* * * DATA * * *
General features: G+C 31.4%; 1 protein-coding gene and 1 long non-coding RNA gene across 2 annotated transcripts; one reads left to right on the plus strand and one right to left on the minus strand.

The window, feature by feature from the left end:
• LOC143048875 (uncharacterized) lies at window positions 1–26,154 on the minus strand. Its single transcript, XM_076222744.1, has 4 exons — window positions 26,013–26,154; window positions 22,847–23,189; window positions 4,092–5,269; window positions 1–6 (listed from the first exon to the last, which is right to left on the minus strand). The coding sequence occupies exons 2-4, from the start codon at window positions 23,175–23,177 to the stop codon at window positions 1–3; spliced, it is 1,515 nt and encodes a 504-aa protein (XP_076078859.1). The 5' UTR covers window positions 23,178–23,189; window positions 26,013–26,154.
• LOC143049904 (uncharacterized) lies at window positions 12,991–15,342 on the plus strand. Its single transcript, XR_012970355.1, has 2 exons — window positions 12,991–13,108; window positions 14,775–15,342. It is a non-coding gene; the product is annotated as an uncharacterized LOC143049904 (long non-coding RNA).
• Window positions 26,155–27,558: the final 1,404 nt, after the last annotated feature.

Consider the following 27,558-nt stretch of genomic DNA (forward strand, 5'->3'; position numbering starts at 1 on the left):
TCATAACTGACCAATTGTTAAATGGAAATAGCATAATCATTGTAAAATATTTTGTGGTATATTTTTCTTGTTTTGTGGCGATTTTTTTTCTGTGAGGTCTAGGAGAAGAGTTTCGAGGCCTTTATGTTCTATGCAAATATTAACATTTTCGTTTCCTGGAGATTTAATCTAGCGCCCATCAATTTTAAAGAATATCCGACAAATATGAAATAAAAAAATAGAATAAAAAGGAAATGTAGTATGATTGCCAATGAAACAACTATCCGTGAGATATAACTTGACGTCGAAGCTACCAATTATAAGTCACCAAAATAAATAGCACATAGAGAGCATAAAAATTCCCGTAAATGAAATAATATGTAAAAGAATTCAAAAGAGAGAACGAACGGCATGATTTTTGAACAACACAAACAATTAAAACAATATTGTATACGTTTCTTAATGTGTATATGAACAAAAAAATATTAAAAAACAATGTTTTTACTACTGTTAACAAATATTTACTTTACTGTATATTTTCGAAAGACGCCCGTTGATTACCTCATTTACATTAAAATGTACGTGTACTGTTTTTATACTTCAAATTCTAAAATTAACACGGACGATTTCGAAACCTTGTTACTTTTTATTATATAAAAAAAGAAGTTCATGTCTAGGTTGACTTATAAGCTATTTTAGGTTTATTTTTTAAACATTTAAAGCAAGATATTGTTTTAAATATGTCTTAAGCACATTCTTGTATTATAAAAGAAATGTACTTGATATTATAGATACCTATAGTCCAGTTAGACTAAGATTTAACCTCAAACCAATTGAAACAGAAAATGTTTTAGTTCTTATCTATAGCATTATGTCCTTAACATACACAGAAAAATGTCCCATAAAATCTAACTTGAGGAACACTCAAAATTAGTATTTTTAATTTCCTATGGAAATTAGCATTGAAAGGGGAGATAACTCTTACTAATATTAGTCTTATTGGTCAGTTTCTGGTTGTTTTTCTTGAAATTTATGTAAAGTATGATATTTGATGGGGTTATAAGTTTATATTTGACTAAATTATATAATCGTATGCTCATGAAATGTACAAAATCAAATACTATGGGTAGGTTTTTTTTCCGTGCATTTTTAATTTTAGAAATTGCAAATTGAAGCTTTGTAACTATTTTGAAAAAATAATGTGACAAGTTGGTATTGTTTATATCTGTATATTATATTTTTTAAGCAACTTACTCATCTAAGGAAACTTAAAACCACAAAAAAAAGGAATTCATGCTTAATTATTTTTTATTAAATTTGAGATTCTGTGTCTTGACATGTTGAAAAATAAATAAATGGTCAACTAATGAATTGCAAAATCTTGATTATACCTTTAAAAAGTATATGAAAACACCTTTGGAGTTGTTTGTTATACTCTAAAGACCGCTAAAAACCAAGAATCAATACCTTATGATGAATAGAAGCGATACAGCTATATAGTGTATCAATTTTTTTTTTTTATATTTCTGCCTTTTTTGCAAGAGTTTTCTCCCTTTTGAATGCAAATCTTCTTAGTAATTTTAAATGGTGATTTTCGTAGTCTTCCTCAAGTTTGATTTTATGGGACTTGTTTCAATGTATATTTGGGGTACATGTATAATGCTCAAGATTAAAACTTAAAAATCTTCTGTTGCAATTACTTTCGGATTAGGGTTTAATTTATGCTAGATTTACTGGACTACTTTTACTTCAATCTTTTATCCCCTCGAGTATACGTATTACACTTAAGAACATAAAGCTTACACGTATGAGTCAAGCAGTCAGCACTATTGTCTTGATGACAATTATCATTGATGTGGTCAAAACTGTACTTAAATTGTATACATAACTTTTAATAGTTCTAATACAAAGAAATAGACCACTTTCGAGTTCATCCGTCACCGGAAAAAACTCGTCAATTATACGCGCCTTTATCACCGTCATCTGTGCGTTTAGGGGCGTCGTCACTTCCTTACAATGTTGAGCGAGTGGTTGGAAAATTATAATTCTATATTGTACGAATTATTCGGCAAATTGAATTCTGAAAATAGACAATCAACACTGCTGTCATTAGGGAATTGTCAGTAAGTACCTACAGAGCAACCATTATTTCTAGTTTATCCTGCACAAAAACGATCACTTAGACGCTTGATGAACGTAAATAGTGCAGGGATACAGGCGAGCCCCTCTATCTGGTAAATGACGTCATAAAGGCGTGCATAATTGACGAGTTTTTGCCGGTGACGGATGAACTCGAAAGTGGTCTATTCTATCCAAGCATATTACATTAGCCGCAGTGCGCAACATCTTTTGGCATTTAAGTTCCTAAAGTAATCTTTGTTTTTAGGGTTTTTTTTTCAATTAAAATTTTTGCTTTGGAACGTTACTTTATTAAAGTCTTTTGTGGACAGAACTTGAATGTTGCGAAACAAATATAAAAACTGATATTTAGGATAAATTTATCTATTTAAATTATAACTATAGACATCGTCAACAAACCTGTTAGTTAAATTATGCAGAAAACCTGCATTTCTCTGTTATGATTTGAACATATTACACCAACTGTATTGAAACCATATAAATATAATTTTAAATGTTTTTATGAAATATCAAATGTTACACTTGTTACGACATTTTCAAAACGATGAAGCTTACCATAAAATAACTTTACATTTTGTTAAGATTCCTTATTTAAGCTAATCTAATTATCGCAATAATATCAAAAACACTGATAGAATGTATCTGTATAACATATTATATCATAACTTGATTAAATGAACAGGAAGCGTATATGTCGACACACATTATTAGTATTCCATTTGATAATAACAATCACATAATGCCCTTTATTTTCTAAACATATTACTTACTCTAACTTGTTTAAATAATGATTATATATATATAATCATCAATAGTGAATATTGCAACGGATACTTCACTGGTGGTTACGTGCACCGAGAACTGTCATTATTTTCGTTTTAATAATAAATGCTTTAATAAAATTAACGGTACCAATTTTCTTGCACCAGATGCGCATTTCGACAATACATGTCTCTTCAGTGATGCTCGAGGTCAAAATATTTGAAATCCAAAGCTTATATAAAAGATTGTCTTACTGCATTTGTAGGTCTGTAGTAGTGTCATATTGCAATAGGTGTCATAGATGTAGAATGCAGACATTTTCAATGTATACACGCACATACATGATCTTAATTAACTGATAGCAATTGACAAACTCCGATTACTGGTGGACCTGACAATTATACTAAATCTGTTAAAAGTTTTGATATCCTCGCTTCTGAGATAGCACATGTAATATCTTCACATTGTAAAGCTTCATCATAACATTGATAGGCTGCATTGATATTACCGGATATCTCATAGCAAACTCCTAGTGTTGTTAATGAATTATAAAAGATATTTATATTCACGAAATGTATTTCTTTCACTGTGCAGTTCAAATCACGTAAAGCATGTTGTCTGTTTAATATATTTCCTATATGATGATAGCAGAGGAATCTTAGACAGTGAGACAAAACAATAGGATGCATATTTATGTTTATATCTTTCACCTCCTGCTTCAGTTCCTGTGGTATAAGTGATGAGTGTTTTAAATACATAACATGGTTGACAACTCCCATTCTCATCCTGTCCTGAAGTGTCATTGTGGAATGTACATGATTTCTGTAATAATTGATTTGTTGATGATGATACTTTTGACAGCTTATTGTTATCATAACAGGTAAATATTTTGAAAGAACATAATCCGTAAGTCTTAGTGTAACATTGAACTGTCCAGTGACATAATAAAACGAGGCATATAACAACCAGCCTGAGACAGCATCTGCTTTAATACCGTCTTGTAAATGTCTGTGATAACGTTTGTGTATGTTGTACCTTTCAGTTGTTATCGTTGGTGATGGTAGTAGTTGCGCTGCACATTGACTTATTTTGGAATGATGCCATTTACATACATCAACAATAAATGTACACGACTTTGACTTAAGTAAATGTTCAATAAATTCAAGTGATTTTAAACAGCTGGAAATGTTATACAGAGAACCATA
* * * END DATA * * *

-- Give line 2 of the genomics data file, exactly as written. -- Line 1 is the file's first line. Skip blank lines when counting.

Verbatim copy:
The window, feature by feature from the left end: